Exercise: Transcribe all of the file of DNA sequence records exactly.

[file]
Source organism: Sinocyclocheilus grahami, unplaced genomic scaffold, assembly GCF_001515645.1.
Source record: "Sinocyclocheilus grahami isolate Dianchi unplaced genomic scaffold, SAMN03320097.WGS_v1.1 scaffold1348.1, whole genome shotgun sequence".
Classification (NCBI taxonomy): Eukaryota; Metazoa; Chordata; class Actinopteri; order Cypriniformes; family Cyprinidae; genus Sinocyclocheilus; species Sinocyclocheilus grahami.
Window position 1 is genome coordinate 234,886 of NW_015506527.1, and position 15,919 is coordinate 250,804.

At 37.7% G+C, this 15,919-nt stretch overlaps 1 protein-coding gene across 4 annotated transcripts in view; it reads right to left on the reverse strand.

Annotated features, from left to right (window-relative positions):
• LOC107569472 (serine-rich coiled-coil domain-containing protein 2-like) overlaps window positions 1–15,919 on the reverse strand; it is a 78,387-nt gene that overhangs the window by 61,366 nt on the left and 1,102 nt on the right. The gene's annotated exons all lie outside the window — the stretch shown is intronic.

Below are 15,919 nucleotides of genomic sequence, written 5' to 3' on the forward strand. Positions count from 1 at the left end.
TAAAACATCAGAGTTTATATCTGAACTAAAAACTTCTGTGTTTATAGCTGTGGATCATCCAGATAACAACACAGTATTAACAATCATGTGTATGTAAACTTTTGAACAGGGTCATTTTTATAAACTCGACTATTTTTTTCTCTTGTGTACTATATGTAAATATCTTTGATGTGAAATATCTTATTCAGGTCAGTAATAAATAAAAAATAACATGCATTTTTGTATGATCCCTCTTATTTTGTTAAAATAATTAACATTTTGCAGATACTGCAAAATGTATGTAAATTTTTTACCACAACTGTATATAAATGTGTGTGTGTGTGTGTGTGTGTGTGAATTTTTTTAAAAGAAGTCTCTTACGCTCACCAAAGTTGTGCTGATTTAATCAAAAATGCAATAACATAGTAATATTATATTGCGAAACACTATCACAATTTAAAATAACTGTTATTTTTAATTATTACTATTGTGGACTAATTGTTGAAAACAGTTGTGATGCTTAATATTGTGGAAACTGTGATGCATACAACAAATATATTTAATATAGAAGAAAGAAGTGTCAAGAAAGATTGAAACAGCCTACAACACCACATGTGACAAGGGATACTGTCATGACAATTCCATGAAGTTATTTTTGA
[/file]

Source organism: Sinocyclocheilus grahami, unplaced genomic scaffold, assembly GCF_001515645.1.
Source record: "Sinocyclocheilus grahami isolate Dianchi unplaced genomic scaffold, SAMN03320097.WGS_v1.1 scaffold1348.1, whole genome shotgun sequence".
Classification (NCBI taxonomy): Eukaryota; Metazoa; Chordata; class Actinopteri; order Cypriniformes; family Cyprinidae; genus Sinocyclocheilus; species Sinocyclocheilus grahami.
Window position 1 is genome coordinate 234,886 of NW_015506527.1, and position 15,919 is coordinate 250,804.

At 37.7% G+C, this 15,919-nt stretch overlaps 1 protein-coding gene across 4 annotated transcripts in view; it reads right to left on the reverse strand.

Annotated features, from left to right (window-relative positions):
• LOC107569472 (serine-rich coiled-coil domain-containing protein 2-like) overlaps window positions 1–15,919 on the reverse strand; it is a 78,387-nt gene that overhangs the window by 61,366 nt on the left and 1,102 nt on the right. The gene's annotated exons all lie outside the window — the stretch shown is intronic.

Below are 15,919 nucleotides of genomic sequence, written 5' to 3' on the forward strand. Positions count from 1 at the left end.
TAAAACATCAGAGTTTATATCTGAACTAAAAACTTCTGTGTTTATAGCTGTGGATCATCCAGATAACAACACAGTATTAACAATCATGTGTATGTAAACTTTTGAACAGGGTCATTTTTATAAACTCGACTATTTTTTTCTCTTGTGTACTATATGTAAATATCTTTGATGTGAAATATCTTATTCAGGTCAGTAATAAATAAAAAATAACATGCATTTTTGTATGATCCCTCTTATTTTGTTAAAATAATTAACATTTTGCAGATACTGCAAAATGTATGTAAATTTTTTACCACAACTGTATATAAATGTGTGTGTGTGTGTGTGTGTGTGTGAATTTTTTTAAAAGAAGTCTCTTACGCTCACCAAAGTTGTGCTGATTTAATCAAAAATGCAATAACATAGTAATATTATATTGCGAAACACTATCACAATTTAAAATAACTGTTATTTTTAATTATTACTATTGTGGACTAATTGTTGAAAACAGTTGTGATGCTTAATATTGTGGAAACTGTGATGCATACAACAAATATATTTAATATAGAAGAAAGAAGTGTCAAGAAAGATTGAAACAGCCTACAACACCACATGTGACAAGGGATACTGTCATGACAATTCCATGAAGTTATTTTTGA